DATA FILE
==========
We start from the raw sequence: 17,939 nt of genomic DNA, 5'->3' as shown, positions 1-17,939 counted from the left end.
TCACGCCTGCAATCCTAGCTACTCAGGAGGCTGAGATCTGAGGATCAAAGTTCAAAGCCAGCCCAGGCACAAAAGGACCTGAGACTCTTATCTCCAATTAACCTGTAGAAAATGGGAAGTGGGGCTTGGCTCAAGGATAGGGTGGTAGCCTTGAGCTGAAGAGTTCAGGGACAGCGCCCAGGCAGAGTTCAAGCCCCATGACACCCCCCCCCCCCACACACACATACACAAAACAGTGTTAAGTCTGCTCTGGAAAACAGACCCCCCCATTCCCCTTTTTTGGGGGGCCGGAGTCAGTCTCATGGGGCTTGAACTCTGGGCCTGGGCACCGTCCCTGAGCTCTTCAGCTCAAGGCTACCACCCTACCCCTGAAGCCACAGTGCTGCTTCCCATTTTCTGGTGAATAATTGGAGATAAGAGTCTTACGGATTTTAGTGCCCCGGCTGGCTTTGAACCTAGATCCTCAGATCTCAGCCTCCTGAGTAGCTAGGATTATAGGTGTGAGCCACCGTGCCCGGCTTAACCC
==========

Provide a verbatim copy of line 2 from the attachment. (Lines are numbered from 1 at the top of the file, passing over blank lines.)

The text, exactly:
TCACGCCTGCAATCCTAGCTACTCAGGAGGCTGAGATCTGAGGATCAAAGTTCAAAGCCAGCCCAGGCACAAAAGGACCTGAGACTCTTATCTCCAATTAACCTGTAGAAAATGGGAAGTGGGGCTTGGCTCAAGGATAGGGTGGTAGCCTTGAGCTGAAGAGTTCAGGGACAGCGCCCAGGCAGAGTTCAAGCCCCATGACACCCCCCCCCCCCACACACACATACACAAAACAGTGTTAAGTCTGCTCTGGAAAACAGACCCCCCCATTCCCCTTTTTTGGGGGGCCGGAGTCAGTCTCATGGGGCTTGAACTCTGGGCCTGGGCACCGTCCCTGAGCTCTTCAGCTCAAGGCTACCACCCTACCCCTGAAGCCACAGTGCTGCTTCCCATTTTCTGGTGAATAATTGGAGATAAGAGTCTTACGGATTTTAGTGCCCCGGCTGGCTTTGAACCTAGATCCTCAGATCTCAGCCTCCTGAGTAGCTAGGATTATAGGTGTGAGCCACCGTGCCCGGCTTAACCC